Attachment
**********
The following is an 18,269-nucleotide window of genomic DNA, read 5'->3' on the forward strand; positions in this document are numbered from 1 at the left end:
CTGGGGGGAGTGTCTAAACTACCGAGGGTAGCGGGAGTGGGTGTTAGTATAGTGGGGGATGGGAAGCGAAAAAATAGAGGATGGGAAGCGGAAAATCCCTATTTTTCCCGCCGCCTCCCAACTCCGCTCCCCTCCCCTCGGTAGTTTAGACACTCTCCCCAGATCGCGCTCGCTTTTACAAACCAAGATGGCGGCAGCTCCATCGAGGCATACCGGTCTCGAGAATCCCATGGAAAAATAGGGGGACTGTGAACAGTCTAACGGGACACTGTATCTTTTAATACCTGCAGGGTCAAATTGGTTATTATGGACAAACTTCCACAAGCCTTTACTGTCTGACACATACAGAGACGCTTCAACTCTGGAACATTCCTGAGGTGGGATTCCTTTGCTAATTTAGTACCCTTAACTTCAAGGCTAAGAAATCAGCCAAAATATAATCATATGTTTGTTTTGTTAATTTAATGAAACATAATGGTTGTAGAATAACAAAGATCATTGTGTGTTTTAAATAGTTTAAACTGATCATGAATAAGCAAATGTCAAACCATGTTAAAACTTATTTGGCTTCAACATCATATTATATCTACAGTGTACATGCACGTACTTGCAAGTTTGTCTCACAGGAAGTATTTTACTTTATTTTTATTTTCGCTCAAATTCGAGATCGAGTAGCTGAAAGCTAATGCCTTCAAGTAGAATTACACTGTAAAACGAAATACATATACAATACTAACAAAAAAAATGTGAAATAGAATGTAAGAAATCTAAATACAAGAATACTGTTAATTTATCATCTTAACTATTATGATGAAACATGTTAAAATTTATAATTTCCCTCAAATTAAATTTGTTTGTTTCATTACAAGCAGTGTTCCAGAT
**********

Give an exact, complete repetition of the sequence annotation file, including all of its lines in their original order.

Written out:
The following is an 18,269-nucleotide window of genomic DNA, read 5'->3' on the forward strand; positions in this document are numbered from 1 at the left end:
CTGGGGGGAGTGTCTAAACTACCGAGGGTAGCGGGAGTGGGTGTTAGTATAGTGGGGGATGGGAAGCGAAAAAATAGAGGATGGGAAGCGGAAAATCCCTATTTTTCCCGCCGCCTCCCAACTCCGCTCCCCTCCCCTCGGTAGTTTAGACACTCTCCCCAGATCGCGCTCGCTTTTACAAACCAAGATGGCGGCAGCTCCATCGAGGCATACCGGTCTCGAGAATCCCATGGAAAAATAGGGGGACTGTGAACAGTCTAACGGGACACTGTATCTTTTAATACCTGCAGGGTCAAATTGGTTATTATGGACAAACTTCCACAAGCCTTTACTGTCTGACACATACAGAGACGCTTCAACTCTGGAACATTCCTGAGGTGGGATTCCTTTGCTAATTTAGTACCCTTAACTTCAAGGCTAAGAAATCAGCCAAAATATAATCATATGTTTGTTTTGTTAATTTAATGAAACATAATGGTTGTAGAATAACAAAGATCATTGTGTGTTTTAAATAGTTTAAACTGATCATGAATAAGCAAATGTCAAACCATGTTAAAACTTATTTGGCTTCAACATCATATTATATCTACAGTGTACATGCACGTACTTGCAAGTTTGTCTCACAGGAAGTATTTTACTTTATTTTTATTTTCGCTCAAATTCGAGATCGAGTAGCTGAAAGCTAATGCCTTCAAGTAGAATTACACTGTAAAACGAAATACATATACAATACTAACAAAAAAAATGTGAAATAGAATGTAAGAAATCTAAATACAAGAATACTGTTAATTTATCATCTTAACTATTATGATGAAACATGTTAAAATTTATAATTTCCCTCAAATTAAATTTGTTTGTTTCATTACAAGCAGTGTTCCAGAT